According to the 2000 Report of the UN Scientific Committee on the Effects of Atomic Radiation, the long-lasting effects of nuclear testing can be qualified in simple scientific terms: “Radiation exposure can damage living cells, causing death in some of them and modifying others.” Translation: death, cancer and birth deformities, to name but a few.
These long-lasting effects aren’t limited to nuclear testing. They are the same horrors that afflicted victims in Hiroshima and Nagasaki. But what the rest of us should know, and need to know, is that the nuclear threat has only grown more dangerous.
Today marks an important milestone in our fight to eliminate the nuclear threat. Five years ago when the UN General Assembly adopted the resolution to declare August 29 the International Day Against Nuclear Tests, they said that “the end of nuclear tests is one of the key means of achieving the goal of a nuclear-weapon-free world,” reminding us that there is still much more work to be done.
The truth is, as long as nuclear weapons exist, we are not safe. The human and environmental devastation caused by nuclear weapons — whether by testing, mistake or malice — is the very reason we need to eliminate them altogether. The Comprehensive Nuclear-Test-Ban Treaty, which in 1996 set out to ban nuclear tests, is an important step, but we need to do more — and we can.
With political will and public pressure, we can achieve a world without these weapons of mass destruction. Just 10 days ago, we saw all of Syria’s chemical weapons destroyed because of bold leadership and effective diplomacy. And as I write this, the U.S. and other P5+1 leaders are amidst talks with Iran on a final end to the Iranian nuclear-weapons impasse. What we need now is intense public pressure. We must hold leaders accountable and demand a safer future.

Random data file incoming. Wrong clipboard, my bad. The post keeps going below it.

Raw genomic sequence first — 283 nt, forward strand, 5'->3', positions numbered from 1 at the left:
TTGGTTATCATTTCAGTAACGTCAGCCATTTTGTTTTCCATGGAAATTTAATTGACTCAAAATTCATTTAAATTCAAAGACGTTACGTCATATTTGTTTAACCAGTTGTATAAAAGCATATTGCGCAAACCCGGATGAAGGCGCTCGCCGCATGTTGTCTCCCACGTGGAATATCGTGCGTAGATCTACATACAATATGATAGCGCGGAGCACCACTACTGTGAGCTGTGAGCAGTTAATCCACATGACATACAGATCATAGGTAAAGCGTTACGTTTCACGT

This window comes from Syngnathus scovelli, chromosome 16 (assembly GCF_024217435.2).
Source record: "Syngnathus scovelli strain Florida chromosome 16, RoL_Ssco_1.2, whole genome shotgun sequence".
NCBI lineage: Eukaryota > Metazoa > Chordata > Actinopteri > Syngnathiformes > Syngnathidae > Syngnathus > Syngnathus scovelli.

Global Zero, the international movement to eliminate nuclear weapons, is spearheading the effort to put this critical human-rights issue at the top of the public and political agenda. Their activists are hitting the streets with bold action, pushing world leaders to make this an urgent priority. In fact, earlier this month on the anniversary of the bombing of Nagasaki, Global Zero turned out more than 400 activists in a global day of action that spanned three continents, five countries and seven cities to commemorate one of the world’s most shattering tragedies and to demand progress toward a world without nuclear weapons.
Together, they’re calling for the first-ever Nuclear Weapons Summit. There, key nuclear and non-nuclear countries will come to the table to advance the phased, verified elimination of all nuclear weapons by 2030. But that starts with a global commitment to achieve a nuclear-free world.
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